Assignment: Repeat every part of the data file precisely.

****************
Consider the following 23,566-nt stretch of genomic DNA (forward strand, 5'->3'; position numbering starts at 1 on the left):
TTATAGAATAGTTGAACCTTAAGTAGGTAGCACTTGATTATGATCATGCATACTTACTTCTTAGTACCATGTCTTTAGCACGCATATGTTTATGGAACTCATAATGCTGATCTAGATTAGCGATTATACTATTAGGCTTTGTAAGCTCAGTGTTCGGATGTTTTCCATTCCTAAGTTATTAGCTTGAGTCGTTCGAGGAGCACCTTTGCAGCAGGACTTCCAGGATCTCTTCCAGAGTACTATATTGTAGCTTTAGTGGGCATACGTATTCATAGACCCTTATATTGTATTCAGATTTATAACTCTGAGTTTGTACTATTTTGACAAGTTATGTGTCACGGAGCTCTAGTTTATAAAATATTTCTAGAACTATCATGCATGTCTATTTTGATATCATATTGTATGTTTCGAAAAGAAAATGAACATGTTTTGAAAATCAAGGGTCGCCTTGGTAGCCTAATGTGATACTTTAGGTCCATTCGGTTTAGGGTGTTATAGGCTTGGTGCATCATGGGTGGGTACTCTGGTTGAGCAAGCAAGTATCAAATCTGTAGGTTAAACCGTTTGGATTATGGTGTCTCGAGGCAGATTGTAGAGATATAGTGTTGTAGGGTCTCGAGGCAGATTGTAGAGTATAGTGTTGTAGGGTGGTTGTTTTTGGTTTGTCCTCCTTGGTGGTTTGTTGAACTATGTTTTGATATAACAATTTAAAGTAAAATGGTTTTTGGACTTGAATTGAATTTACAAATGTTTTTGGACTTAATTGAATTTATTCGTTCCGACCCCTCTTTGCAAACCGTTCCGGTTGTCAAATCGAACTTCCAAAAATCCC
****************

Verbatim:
Consider the following 23,566-nt stretch of genomic DNA (forward strand, 5'->3'; position numbering starts at 1 on the left):
TTATAGAATAGTTGAACCTTAAGTAGGTAGCACTTGATTATGATCATGCATACTTACTTCTTAGTACCATGTCTTTAGCACGCATATGTTTATGGAACTCATAATGCTGATCTAGATTAGCGATTATACTATTAGGCTTTGTAAGCTCAGTGTTCGGATGTTTTCCATTCCTAAGTTATTAGCTTGAGTCGTTCGAGGAGCACCTTTGCAGCAGGACTTCCAGGATCTCTTCCAGAGTACTATATTGTAGCTTTAGTGGGCATACGTATTCATAGACCCTTATATTGTATTCAGATTTATAACTCTGAGTTTGTACTATTTTGACAAGTTATGTGTCACGGAGCTCTAGTTTATAAAATATTTCTAGAACTATCATGCATGTCTATTTTGATATCATATTGTATGTTTCGAAAAGAAAATGAACATGTTTTGAAAATCAAGGGTCGCCTTGGTAGCCTAATGTGATACTTTAGGTCCATTCGGTTTAGGGTGTTATAGGCTTGGTGCATCATGGGTGGGTACTCTGGTTGAGCAAGCAAGTATCAAATCTGTAGGTTAAACCGTTTGGATTATGGTGTCTCGAGGCAGATTGTAGAGATATAGTGTTGTAGGGTCTCGAGGCAGATTGTAGAGTATAGTGTTGTAGGGTGGTTGTTTTTGGTTTGTCCTCCTTGGTGGTTTGTTGAACTATGTTTTGATATAACAATTTAAAGTAAAATGGTTTTTGGACTTGAATTGAATTTACAAATGTTTTTGGACTTAATTGAATTTATTCGTTCCGACCCCTCTTTGCAAACCGTTCCGGTTGTCAAATCGAACTTCCAAAAATCCC